beatles-2-nearest-fam
Any map projects subjective preferences, and so the online questions of mapping musical you like should not be discounted as a map of taste.  The System of Gnod features a website of gnoosic, ostensibly designed primarily to ‘help’ its visitors find music they like on the basis of a set of hidden algorithms on its interactive Music Map, which generates a “Map of Music” that places any musician or band in a map with some definitiveness:  selection of the name of one artist will generate a sort of word map that one can pore over with interest as a die-hard fan, as it conjures up a slew of related bands in a word cloud that places the relation to the artist alone to clarify something about one’s tastes, as much as the nature of the music scene or the models of the musician.  Part of the coolest part of the maps that this site generates is the swirling around of parts of the word clouds that it generates, as varied lines of relations are busy assuming a distinct onscreen pattern that responds to the value the user enters.
The “Map of Music” is so relative that each frame possesses an extreme absence of continuity (or logical consistency, some would say) by privileging of subjective impressions over anything like objective ends, despite the authority of its word maps.  This is perhaps evident in the cloud generated for “Bob Dylan,” which Greil Marcus might select if he ever used this site even though that’s something I can’t imagine:  directional orientation means little compared to relative proximity to the artist we see in this map.  There’s a sense of likely coteries are created in the clusters that surround Dylan’s name in “his” word cloud–is Bob Marley really closest to Dylan, or is he usually found in an entirely separate aisle of the record store of one’s mind–and even musical categorization–in the record store?  And is placing Freddy Mercury on the margins of the map only meant to convey distance, rather than a sense of relatedness?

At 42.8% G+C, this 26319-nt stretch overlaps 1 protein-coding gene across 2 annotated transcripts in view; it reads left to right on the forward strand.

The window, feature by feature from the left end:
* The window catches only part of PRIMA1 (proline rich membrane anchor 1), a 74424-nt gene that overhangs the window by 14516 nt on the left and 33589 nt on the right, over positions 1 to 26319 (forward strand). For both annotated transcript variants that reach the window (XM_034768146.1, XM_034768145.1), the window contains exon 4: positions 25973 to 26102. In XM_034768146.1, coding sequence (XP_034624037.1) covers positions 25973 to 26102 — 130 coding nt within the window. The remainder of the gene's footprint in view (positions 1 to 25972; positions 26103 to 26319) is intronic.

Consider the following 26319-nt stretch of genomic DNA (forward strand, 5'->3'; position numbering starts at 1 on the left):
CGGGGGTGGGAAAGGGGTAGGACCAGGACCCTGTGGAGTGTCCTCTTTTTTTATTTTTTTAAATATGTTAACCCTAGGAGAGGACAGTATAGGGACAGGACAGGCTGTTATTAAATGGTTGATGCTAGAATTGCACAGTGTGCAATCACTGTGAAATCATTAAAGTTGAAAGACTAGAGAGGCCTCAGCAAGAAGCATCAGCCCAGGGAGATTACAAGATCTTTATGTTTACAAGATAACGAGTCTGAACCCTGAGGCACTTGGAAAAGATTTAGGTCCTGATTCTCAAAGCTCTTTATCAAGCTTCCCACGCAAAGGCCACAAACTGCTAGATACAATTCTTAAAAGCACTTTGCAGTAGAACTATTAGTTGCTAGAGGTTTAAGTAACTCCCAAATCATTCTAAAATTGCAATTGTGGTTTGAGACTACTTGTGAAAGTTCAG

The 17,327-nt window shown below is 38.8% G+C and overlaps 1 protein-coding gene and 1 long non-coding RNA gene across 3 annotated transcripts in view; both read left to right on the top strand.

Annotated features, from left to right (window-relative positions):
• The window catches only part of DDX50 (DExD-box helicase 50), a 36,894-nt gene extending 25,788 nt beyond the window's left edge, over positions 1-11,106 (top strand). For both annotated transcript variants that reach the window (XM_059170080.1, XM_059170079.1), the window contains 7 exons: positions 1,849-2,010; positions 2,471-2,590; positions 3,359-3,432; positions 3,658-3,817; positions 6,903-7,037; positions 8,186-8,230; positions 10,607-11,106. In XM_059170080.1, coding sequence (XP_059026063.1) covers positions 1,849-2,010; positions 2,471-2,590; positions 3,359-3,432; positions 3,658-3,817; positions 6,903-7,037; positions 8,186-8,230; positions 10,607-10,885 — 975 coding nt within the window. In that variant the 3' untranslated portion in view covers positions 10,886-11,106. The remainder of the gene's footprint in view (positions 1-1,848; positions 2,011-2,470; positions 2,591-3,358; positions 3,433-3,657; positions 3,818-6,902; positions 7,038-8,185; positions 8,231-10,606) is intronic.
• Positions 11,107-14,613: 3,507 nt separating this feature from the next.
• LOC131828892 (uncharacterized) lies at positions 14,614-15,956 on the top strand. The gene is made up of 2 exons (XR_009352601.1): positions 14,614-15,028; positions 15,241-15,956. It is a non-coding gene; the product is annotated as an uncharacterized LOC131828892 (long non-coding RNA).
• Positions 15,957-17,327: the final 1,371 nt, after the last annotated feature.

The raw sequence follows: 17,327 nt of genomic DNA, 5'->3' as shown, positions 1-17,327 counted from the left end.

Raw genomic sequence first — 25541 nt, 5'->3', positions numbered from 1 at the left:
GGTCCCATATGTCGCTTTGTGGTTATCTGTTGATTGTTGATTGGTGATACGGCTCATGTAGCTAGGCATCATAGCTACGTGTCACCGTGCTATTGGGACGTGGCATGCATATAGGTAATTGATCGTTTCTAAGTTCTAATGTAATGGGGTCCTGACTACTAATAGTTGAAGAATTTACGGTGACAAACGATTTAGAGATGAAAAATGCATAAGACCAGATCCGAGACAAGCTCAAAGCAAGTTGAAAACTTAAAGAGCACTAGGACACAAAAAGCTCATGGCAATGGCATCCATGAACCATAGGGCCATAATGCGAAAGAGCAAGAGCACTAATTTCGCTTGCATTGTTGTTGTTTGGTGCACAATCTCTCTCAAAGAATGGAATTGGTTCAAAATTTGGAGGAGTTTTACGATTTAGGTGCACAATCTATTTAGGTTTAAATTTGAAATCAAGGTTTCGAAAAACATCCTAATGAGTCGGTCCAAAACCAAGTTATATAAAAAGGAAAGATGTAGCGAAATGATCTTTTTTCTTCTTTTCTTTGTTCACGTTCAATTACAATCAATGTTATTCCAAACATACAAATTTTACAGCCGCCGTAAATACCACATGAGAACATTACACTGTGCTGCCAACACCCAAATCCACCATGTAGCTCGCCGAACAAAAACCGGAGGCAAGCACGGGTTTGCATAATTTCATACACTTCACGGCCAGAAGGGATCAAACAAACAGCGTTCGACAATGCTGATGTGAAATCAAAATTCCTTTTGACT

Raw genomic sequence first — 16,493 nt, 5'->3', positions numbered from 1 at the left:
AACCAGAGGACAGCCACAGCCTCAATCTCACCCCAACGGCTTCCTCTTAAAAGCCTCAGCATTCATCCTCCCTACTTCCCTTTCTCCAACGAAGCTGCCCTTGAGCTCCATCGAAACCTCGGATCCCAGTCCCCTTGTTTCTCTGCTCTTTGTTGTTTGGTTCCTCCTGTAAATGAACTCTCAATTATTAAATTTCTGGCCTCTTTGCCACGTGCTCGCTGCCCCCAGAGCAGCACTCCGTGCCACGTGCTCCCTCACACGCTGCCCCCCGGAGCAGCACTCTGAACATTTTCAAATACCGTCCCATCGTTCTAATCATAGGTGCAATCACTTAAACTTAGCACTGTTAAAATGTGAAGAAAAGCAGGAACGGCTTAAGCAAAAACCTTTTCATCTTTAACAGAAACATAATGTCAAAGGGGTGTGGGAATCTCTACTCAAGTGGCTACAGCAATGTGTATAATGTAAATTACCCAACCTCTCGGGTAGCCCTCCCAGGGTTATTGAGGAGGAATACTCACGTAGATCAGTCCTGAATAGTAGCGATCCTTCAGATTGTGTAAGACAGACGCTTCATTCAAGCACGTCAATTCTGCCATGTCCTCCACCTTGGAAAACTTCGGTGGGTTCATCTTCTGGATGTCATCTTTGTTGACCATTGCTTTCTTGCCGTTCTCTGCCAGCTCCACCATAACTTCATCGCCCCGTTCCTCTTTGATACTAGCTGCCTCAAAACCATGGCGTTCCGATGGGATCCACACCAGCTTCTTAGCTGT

Bob Dylan

 

And if one maps Radiohead, shown above as adjacent to Bob Dylan, Dylan is suddenly more remote from them than Led Zeppelin, complicating the matter about how one can use this as a way of ordering information instead of negotiating taste:

 

Radiohead

 

If one attempts to locate “Bob Dylan” in the word clouds that correspond to Van Morrison, Leonard Cohen, and George Harrison–all musicians who appear in Dylan’s word cloud and are plausibly linked to his work for multiple reasons–it’s striking that he doesn’t appear.  Although Bruce Springsteen reliably does and The Band make a show in some, these maps boast being both discontinuous and distinct.  (Maybe I don’t know Dylan so well, though.)

 

Van Morrison

Leonard Cohen 2 (noname)

George Harrison

 

And The Band, typical of a whole bunch of 70’s white guys, seems to be a category that Dylan has transcended, even if Tom Waits and the Talking Heads are on the peripheries of.

 

The Band